doi:10.1371/journal.ppat.1001251.g007

Discussion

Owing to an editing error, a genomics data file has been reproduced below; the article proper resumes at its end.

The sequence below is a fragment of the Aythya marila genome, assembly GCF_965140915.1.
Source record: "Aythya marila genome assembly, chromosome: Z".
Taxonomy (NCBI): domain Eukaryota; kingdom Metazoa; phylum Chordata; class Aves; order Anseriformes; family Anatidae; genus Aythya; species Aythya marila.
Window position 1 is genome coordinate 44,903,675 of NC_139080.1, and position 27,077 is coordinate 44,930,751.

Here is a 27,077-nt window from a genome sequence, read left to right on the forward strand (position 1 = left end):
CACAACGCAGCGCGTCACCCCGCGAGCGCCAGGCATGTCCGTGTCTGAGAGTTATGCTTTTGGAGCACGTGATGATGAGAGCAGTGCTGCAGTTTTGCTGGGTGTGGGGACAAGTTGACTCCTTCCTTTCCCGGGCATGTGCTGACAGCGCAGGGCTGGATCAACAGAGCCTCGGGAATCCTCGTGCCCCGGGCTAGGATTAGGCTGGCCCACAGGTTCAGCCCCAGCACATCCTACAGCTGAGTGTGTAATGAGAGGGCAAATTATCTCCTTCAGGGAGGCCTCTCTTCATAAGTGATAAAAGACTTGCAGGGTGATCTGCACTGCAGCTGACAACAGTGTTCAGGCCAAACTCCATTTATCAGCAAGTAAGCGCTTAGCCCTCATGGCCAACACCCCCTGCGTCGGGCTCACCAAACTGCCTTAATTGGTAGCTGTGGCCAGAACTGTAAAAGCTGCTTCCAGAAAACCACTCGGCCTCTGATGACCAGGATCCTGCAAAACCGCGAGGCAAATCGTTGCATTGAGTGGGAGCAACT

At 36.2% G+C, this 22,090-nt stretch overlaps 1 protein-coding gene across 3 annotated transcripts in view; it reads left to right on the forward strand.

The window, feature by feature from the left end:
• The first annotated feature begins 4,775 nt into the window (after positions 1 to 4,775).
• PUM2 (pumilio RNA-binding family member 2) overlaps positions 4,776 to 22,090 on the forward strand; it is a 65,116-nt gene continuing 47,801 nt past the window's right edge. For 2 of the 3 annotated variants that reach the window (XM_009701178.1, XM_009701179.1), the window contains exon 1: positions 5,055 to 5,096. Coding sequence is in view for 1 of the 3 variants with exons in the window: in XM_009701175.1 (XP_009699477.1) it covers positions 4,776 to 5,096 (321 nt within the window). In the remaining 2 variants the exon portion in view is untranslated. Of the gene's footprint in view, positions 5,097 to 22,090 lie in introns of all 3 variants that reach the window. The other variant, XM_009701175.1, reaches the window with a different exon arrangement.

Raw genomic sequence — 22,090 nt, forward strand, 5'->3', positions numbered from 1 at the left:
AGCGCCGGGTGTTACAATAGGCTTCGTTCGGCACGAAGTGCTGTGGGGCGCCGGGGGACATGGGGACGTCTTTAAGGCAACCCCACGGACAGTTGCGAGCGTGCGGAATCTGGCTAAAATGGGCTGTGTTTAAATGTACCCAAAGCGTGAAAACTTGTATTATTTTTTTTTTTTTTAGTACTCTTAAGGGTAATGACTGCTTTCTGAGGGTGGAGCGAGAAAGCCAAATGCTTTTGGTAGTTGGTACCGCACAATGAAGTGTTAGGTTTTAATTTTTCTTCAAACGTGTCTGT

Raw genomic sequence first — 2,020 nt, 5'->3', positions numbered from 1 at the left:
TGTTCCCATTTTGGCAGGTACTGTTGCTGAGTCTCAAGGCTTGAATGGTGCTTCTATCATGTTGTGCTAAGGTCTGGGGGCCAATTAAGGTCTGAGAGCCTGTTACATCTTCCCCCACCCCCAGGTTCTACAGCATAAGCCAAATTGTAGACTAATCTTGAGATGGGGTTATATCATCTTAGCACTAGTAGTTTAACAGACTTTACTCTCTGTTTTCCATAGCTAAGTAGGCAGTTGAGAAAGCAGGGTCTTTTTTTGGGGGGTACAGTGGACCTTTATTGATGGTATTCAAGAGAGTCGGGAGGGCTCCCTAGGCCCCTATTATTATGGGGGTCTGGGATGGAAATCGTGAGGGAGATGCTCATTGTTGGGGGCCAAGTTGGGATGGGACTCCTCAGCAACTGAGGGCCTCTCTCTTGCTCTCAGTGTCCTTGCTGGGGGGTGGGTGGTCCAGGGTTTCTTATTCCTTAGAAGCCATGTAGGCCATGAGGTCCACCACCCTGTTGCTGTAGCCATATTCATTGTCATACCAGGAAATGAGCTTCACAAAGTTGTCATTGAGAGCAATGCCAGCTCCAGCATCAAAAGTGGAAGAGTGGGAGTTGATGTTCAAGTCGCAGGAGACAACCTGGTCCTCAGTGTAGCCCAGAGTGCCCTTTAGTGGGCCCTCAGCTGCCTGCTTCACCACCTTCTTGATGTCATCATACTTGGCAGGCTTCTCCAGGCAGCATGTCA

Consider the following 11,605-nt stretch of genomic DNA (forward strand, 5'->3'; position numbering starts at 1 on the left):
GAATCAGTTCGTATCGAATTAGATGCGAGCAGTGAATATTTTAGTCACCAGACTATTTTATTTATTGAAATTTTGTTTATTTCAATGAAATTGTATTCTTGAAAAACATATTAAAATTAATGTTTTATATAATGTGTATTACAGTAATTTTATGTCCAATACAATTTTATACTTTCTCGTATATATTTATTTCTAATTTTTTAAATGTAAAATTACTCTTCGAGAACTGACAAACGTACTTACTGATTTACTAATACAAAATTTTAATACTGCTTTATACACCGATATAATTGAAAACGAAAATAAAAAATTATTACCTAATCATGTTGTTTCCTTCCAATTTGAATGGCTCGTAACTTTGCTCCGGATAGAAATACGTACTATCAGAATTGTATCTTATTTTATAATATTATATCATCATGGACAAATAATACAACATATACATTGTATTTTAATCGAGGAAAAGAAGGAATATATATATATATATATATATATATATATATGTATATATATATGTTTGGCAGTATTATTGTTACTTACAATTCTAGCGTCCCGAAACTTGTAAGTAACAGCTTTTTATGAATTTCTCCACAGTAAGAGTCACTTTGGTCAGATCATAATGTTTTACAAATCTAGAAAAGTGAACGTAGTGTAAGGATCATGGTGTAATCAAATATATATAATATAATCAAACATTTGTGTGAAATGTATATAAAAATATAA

It is now recognized that 10–30% of HIV-1 chronically infected subjects develop cross-neutralizing antibody responses of significant breadth [6], [7], [8], [12]. We and others have previously discussed that the duration of HIV infection is positively associated with the breadth of cross-neutralizing antibody responses [6], [7], [11], [12]. Here we show that such anti-viral responses become detectable in the blood of these subjects, on average, at 2.5 years after infection. In rare cases, cross-neutralizing antibodies appear as early as 1 year post-infection. A recent study indicated that the development of cross-neutralizing antibody responses does not delay the onset of AIDS [43], however, it is currently unknown whether an unusually early emergence of such responses will offer a long-term clinical benefit to the patient or not. The observation that the development of cross-neutralizing antibody responses is associated with higher levels of plasma viremia potentially indicates a more efficient viral escape from autologous anti-viral responses (neutralizing antibody responses and/or cellular-mediated anti-viral responses) in those subjects that eventually develop cross-neutralizing antibodies. Our data indicate that those subjects who develop cross-neutralizing antibodies have higher frequencies of CD4+ T expressing PD1. This observation is intriguing and potentially of high importance. A fraction of CD4+ T cells that express high levels of PD1 (termed follicular T helper cells, TFH) have a distinct gene expression profile from other effector T cells and develop independently of the classic TH1 or TH2 lineages [44], [45] They are not ‘exhausted’, they secrete IL-4 and IL-21 for extended periods of time, and they are crucial for the formation of germinal centers and the proliferation and survival of circulating plasma cells [46]. One possible reason for the development of broad neutralizing antibody responses in only a subset of HIV-1-infected subjects is that optimal interactions between the TFH and B cells are taking place in those subjects who develop such antibody responses, while the TFH-B cell interactions are limited by the smaller number of TFH cells in those subjects who do not develop such responses. Clearly, follow up studies are required to determine whether the CD4+PD1+ T cells found in the periphery actually behave like TFH cells and whether or not the early development of cross-neutralizing antibody activities impacts the rate of disease progression.